From:           Arthur Lindley <
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Date:           Friday, 13 Jul 2001 09:06:53 +0800
Subject: 12.1739 Re: The Tragedy of Claudius
Comment:        Re: SHK 12.1739 Re: The Tragedy of Claudius

'The Tragedy of Claudius' is one of the things Updike is doing in
_Gertrude and Claudius_.  Clearly, we're in good company, though just
how good is a matter of debate.

Arthur Lindley

[4]-------------------------------------------------------------
From:           Steve Urkowitz <
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Date:           Friday, 13 Jul 2001 08:32:07 EDT
Subject:        Tragedy of Claudius and Rosencrantz and Ophelia and . . .

Away from books and libraries, may I refer this strand to a brilliant
work by Michael Long, THE UNNATURAL SCENE (London:Methuen, 1975?).  He
shows with exquisite detail that the tragedy -- the experience of
tragedy felt by the audience -- rises from a social environment of vile
abuse of human relationships at every level of Elsinore.  Kindness,
trust, familial relations all succumb to the crass cowardice of guilt
and fear.  Hamlet's fears of taking arms against a sea of troubles, like
Prufrock's "Do I dare to eat a peach?" are symptomatic of the social
dis-ease.  Ros and Guild agree to turn their friendship for Hamlet into
espial.  Ophelia agrees (or is bulldozed into agreement) to  confront
Hamlet while poppa and the King eavesdrop.  Reynaldo will sully Laertes'
reputation in a little assay of destructive testing.  Laertes claims
that all young men are without honor in matters of sexuality, and slides
into the easy justification of a poisoned blade to recover his family's
honor.  The gravedigger understands that suicides rich or poor are
treated differently according to their status before the secular rather
than the Eternal accountancy systems.  Queen Gertrude in the Folio
version gets a brief soliloquy ("to my sick soul . . ." -- in Q2 an
aside with other distracting figures onstage) highlighting her own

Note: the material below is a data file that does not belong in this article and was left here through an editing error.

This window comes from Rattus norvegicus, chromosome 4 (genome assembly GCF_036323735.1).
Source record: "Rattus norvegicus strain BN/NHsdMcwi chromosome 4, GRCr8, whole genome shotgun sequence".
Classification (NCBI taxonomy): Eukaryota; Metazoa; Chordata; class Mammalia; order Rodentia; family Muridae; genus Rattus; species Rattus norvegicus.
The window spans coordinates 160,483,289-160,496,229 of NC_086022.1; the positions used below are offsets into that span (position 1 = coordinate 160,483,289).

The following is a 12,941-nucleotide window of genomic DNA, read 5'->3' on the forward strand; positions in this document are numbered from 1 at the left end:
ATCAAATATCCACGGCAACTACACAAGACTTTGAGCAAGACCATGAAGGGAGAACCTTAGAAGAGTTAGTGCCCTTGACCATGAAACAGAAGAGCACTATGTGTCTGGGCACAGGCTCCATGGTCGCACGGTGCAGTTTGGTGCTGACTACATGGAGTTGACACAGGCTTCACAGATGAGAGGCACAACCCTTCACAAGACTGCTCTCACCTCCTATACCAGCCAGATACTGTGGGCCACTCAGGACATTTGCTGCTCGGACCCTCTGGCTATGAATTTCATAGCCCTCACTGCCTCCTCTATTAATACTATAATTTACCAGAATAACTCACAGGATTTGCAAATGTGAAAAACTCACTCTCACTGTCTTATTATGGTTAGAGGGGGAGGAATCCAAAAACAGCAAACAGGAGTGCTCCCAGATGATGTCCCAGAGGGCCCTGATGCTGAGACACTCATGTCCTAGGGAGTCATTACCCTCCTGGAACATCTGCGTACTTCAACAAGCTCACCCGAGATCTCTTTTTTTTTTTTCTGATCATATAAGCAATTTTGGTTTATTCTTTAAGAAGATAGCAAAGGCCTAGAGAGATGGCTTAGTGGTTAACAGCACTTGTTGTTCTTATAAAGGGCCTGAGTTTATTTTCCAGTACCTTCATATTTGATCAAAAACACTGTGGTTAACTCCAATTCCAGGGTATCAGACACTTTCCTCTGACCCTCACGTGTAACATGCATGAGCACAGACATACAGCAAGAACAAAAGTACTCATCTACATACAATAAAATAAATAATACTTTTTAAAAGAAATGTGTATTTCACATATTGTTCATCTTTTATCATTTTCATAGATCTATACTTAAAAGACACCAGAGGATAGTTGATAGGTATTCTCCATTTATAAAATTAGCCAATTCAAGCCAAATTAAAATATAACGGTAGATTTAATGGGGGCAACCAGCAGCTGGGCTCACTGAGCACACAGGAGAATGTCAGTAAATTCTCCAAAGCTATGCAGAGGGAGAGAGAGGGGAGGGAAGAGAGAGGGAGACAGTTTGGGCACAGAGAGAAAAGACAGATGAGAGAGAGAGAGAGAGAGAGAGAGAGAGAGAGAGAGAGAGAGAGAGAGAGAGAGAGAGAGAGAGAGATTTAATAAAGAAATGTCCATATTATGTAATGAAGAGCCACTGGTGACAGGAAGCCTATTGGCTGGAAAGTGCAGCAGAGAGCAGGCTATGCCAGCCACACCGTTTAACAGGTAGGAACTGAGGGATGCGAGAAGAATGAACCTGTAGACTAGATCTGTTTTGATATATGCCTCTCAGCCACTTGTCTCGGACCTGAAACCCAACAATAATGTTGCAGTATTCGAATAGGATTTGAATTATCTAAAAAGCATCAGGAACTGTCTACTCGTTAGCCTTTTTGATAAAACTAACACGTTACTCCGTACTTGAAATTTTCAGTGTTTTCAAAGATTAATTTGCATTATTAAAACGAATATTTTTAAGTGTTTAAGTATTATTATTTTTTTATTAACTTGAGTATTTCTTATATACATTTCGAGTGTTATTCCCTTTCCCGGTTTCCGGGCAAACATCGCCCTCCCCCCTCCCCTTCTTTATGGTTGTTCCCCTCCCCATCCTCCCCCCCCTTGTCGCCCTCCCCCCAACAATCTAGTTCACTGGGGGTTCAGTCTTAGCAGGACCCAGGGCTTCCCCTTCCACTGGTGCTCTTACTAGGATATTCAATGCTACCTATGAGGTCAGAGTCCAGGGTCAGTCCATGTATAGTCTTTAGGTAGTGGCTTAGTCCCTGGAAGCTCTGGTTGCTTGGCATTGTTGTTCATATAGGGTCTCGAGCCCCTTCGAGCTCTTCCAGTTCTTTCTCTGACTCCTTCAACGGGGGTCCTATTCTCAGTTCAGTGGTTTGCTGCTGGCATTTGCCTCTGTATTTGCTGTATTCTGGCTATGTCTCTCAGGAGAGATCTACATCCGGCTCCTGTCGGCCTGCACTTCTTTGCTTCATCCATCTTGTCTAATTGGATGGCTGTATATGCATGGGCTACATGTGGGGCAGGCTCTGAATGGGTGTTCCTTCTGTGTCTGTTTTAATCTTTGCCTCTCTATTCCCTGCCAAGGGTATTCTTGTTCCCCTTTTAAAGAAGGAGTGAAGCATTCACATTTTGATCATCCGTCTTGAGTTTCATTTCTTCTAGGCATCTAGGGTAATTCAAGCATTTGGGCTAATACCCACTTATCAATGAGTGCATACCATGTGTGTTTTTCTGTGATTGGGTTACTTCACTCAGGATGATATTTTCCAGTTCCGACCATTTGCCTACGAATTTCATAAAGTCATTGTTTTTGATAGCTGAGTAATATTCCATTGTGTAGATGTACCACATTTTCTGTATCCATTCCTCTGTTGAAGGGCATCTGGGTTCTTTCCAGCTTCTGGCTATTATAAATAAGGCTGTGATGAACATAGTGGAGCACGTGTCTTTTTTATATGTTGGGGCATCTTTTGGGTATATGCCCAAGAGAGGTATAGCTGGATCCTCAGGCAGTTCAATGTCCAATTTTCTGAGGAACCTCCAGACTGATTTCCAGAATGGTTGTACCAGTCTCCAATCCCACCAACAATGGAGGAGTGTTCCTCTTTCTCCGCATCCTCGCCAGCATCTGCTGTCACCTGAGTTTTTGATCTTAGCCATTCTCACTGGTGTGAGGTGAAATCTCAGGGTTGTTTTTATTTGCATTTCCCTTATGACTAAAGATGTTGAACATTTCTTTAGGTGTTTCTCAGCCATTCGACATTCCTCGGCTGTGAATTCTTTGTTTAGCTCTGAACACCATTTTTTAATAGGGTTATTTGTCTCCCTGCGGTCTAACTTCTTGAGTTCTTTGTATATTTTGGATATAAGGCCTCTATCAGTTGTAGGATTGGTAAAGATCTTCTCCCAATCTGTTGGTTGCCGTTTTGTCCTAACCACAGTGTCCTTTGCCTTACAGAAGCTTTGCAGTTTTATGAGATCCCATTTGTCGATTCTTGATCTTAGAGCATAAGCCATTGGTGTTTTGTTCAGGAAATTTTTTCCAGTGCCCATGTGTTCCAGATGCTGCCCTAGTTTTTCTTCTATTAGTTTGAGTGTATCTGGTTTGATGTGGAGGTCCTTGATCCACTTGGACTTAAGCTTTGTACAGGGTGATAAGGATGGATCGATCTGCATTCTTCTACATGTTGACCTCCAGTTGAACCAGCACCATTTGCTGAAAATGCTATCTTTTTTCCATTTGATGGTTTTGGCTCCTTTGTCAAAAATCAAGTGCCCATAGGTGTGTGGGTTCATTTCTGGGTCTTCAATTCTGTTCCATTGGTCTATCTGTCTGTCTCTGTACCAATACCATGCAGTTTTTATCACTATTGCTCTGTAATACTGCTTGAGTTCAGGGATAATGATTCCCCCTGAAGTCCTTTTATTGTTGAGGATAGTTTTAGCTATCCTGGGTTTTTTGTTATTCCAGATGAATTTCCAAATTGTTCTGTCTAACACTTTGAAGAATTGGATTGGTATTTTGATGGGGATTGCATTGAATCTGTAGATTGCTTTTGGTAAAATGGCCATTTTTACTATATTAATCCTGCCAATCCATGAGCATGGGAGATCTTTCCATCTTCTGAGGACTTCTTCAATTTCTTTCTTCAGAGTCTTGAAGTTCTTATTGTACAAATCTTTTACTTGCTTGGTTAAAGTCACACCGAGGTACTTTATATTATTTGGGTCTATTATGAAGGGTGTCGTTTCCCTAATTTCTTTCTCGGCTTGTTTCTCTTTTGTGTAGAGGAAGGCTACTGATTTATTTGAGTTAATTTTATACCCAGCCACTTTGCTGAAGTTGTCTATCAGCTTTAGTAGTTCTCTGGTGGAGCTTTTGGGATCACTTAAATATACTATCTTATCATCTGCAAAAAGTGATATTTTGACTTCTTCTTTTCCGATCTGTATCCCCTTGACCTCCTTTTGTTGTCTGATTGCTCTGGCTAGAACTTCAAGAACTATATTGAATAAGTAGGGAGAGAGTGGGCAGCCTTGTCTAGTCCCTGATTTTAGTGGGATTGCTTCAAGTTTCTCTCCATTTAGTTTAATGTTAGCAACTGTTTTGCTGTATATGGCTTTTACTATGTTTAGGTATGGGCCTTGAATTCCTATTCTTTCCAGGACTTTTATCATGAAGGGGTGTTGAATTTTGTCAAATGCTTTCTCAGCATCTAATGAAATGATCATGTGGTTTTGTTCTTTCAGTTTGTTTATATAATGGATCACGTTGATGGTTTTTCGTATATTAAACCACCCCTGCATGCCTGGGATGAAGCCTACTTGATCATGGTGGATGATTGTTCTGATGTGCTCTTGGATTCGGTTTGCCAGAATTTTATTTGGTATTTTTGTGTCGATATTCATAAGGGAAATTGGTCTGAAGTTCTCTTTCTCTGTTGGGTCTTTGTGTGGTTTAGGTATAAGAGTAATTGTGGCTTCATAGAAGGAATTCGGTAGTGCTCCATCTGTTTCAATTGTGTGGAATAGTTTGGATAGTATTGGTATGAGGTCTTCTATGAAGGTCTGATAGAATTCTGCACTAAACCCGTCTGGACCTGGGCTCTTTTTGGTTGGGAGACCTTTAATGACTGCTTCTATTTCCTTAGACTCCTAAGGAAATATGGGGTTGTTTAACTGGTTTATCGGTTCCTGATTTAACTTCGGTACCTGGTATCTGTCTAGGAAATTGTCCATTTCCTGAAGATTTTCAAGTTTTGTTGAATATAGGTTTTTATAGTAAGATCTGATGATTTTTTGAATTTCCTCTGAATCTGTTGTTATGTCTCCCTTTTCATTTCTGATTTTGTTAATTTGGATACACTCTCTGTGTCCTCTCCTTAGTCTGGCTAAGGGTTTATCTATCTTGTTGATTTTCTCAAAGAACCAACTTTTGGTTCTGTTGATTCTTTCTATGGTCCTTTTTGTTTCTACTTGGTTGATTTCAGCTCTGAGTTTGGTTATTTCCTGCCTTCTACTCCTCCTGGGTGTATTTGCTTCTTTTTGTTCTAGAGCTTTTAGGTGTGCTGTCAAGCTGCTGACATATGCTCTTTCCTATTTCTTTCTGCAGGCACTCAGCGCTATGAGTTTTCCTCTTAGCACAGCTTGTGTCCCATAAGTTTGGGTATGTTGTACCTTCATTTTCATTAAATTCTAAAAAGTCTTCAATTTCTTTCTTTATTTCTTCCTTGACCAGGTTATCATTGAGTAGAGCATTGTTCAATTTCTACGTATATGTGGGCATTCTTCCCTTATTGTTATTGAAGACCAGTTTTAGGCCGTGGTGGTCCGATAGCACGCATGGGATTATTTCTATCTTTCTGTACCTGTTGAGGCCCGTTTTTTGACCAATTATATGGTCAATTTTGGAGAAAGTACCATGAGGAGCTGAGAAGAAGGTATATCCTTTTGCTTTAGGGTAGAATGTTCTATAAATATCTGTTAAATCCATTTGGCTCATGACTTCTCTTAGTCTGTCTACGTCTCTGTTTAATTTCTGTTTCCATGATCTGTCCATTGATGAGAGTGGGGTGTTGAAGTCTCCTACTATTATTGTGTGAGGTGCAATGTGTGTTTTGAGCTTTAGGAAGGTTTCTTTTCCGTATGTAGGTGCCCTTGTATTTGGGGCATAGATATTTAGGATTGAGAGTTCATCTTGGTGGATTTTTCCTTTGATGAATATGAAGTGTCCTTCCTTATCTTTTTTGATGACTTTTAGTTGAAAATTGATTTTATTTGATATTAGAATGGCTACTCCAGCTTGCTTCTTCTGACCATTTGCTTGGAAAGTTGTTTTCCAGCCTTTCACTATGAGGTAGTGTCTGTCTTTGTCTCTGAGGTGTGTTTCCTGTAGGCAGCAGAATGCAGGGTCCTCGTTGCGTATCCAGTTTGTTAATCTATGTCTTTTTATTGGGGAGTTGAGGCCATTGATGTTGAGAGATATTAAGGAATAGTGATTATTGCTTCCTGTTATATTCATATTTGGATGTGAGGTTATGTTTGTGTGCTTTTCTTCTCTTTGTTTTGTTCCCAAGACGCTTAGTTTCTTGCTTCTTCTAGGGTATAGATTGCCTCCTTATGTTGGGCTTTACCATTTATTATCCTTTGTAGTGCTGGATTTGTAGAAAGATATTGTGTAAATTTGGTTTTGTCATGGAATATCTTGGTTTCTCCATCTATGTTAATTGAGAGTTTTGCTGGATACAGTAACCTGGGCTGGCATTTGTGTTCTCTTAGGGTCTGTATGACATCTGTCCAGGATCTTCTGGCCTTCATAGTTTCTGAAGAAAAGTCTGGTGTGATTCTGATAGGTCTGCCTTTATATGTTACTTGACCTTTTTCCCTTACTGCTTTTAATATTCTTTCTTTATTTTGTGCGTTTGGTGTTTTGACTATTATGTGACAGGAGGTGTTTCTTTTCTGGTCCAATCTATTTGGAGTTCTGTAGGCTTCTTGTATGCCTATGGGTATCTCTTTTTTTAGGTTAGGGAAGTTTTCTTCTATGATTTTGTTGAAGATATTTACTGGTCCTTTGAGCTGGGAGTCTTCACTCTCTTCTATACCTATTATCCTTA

participation in the guilty helplessness of Elsinore.  These Elsinorians
recognize what is right but choose the wrong.

The experience of tragedy comes from OUR seeing their awareness, their
erroneous choices, Hamlet's rich potential for cracking the codes of
pretense, and his poignant failure to do more than trigger the
apocalyptically destructive climax.

It ain't the universe but the quotidian moral cowardice and Hamlet's
unsuccessful but potentially triumphant alternative of courage,
imagination and intelligence that generates the exhilarating experience
of this play in the theatre.

I recommend Michael Long's extended chapter on Hamlet.  And I invite all
to my production at CCNY in December.

Steve Prufrockowitz

[5]-------------------------------------------------------------
From:           Sophie Masson <
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Date:           Saturday, 14 Jul 2001 02:20:40 +1000
Subject: 12.1739 Re: The Tragedy of Claudius
Comment:        Re: SHK 12.1739 Re: The Tragedy of Claudius

Could be both love and lust, I think. No reason why they should be
separate, really. Hamlet of course thinks it can only be lust, but then
he would.

Sophie Masson
Author site: http://www.northnet.com.au/~smasson